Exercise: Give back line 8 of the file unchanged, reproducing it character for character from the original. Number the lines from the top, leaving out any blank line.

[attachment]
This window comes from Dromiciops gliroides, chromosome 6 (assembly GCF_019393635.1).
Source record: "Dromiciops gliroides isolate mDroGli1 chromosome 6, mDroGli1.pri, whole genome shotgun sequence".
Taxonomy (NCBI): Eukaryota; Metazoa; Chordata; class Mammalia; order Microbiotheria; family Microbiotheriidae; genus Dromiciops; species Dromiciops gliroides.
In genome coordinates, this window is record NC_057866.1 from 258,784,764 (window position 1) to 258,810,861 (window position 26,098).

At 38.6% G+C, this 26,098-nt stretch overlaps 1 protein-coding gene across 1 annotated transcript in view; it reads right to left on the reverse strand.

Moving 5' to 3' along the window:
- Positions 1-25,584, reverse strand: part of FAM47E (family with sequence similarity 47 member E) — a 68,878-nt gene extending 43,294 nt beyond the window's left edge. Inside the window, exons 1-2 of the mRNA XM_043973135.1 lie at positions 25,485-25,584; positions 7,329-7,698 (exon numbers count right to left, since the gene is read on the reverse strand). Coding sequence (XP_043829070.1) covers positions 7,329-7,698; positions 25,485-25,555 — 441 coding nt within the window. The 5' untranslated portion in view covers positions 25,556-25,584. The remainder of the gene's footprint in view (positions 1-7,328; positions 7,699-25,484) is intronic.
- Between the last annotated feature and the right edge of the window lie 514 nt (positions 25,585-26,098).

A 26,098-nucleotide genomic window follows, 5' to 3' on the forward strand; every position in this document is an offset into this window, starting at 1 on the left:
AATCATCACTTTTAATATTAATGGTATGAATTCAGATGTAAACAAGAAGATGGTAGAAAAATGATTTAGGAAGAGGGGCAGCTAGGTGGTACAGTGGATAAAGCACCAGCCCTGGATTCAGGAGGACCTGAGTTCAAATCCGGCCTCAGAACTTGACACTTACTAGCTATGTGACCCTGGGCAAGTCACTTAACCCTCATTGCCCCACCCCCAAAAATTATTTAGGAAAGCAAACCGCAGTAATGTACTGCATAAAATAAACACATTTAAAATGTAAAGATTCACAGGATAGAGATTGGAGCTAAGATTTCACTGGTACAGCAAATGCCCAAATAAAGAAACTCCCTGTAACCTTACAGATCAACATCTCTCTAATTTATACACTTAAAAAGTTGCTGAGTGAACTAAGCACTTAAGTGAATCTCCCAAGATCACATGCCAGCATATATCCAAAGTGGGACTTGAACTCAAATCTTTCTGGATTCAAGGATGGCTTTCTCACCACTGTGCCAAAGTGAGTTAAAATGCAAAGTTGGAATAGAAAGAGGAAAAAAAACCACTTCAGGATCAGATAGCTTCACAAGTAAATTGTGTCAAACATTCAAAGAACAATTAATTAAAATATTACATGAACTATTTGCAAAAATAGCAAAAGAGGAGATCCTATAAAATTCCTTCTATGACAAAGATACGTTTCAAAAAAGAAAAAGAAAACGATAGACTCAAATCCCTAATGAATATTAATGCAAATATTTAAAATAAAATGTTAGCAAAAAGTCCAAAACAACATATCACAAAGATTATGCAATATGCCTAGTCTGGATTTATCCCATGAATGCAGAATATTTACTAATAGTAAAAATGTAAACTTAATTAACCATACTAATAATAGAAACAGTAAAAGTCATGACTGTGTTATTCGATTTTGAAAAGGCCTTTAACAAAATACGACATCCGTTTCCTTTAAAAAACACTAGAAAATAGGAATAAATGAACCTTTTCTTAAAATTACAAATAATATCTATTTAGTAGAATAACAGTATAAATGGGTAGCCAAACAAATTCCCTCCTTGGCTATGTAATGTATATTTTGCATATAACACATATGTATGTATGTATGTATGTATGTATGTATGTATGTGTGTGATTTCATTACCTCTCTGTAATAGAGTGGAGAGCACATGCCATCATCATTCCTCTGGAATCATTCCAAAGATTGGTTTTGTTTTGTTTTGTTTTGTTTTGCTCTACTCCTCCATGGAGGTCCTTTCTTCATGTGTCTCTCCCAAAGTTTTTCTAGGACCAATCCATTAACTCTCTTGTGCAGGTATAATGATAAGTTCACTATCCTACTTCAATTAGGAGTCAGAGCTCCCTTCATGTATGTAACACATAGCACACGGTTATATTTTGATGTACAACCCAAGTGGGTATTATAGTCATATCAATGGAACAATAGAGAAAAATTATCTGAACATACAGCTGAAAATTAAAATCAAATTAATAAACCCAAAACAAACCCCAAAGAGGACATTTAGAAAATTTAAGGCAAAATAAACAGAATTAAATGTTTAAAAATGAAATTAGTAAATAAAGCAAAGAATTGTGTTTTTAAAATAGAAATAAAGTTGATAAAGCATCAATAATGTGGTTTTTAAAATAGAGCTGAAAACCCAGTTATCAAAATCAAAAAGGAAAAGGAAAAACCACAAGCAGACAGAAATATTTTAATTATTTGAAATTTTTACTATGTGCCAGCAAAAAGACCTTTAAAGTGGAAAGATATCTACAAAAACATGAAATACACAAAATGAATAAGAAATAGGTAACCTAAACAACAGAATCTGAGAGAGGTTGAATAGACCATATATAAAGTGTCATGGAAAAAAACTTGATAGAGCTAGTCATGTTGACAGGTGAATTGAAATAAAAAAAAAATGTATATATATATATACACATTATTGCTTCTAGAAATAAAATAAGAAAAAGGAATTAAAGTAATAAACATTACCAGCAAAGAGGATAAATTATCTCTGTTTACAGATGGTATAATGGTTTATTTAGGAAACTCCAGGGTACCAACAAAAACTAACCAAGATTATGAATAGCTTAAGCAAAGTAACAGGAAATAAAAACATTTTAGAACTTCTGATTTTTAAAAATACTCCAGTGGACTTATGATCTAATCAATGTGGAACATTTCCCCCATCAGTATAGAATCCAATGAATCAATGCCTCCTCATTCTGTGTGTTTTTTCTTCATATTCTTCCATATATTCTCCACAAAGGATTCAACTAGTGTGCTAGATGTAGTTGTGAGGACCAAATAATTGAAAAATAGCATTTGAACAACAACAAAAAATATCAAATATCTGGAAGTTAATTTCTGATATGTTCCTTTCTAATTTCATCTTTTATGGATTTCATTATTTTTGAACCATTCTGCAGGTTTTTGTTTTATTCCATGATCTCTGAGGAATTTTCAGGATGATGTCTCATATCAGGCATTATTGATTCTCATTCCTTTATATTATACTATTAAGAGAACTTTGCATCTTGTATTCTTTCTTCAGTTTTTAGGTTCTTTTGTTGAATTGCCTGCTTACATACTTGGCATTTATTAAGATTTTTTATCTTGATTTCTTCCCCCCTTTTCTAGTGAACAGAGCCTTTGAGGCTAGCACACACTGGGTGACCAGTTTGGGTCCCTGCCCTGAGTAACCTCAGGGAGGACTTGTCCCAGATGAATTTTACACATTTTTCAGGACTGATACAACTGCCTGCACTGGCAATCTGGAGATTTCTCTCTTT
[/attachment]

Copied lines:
- Between the last annotated feature and the right edge of the window lie 514 nt (positions 25,585-26,098).